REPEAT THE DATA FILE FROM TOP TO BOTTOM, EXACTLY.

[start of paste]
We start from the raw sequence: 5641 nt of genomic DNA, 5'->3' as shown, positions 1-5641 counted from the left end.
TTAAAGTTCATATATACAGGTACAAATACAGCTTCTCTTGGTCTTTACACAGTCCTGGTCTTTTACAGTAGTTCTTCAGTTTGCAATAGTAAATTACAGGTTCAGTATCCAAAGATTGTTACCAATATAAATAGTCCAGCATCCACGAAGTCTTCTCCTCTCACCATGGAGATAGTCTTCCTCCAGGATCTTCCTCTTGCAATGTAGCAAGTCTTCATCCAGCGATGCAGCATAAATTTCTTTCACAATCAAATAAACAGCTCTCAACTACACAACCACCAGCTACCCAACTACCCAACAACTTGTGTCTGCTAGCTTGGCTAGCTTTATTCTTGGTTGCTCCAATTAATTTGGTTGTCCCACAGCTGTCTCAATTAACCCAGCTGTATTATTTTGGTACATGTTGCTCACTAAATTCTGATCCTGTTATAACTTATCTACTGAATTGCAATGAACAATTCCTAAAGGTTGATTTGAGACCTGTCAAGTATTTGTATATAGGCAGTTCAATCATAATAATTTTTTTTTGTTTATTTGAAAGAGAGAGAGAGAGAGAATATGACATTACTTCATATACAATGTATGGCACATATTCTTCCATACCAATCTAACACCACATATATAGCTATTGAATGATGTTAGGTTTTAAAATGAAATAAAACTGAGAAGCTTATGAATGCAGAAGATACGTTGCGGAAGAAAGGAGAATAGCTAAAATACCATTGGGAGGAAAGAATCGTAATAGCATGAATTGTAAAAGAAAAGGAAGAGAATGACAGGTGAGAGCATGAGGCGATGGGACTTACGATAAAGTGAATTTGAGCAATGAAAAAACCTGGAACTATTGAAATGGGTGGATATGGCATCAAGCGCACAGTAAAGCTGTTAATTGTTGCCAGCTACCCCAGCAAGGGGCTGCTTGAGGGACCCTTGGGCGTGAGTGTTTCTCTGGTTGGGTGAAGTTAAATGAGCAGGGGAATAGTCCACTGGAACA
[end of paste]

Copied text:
We start from the raw sequence: 5641 nt of genomic DNA, 5'->3' as shown, positions 1-5641 counted from the left end.
TTAAAGTTCATATATACAGGTACAAATACAGCTTCTCTTGGTCTTTACACAGTCCTGGTCTTTTACAGTAGTTCTTCAGTTTGCAATAGTAAATTACAGGTTCAGTATCCAAAGATTGTTACCAATATAAATAGTCCAGCATCCACGAAGTCTTCTCCTCTCACCATGGAGATAGTCTTCCTCCAGGATCTTCCTCTTGCAATGTAGCAAGTCTTCATCCAGCGATGCAGCATAAATTTCTTTCACAATCAAATAAACAGCTCTCAACTACACAACCACCAGCTACCCAACTACCCAACAACTTGTGTCTGCTAGCTTGGCTAGCTTTATTCTTGGTTGCTCCAATTAATTTGGTTGTCCCACAGCTGTCTCAATTAACCCAGCTGTATTATTTTGGTACATGTTGCTCACTAAATTCTGATCCTGTTATAACTTATCTACTGAATTGCAATGAACAATTCCTAAAGGTTGATTTGAGACCTGTCAAGTATTTGTATATAGGCAGTTCAATCATAATAATTTTTTTTTGTTTATTTGAAAGAGAGAGAGAGAGAGAATATGACATTACTTCATATACAATGTATGGCACATATTCTTCCATACCAATCTAACACCACATATATAGCTATTGAATGATGTTAGGTTTTAAAATGAAATAAAACTGAGAAGCTTATGAATGCAGAAGATACGTTGCGGAAGAAAGGAGAATAGCTAAAATACCATTGGGAGGAAAGAATCGTAATAGCATGAATTGTAAAAGAAAAGGAAGAGAATGACAGGTGAGAGCATGAGGCGATGGGACTTACGATAAAGTGAATTTGAGCAATGAAAAAACCTGGAACTATTGAAATGGGTGGATATGGCATCAAGCGCACAGTAAAGCTGTTAATTGTTGCCAGCTACCCCAGCAAGGGGCTGCTTGAGGGACCCTTGGGCGTGAGTGTTTCTCTGGTTGGGTGAAGTTAAATGAGCAGGGGAATAGTCCACTGGAACA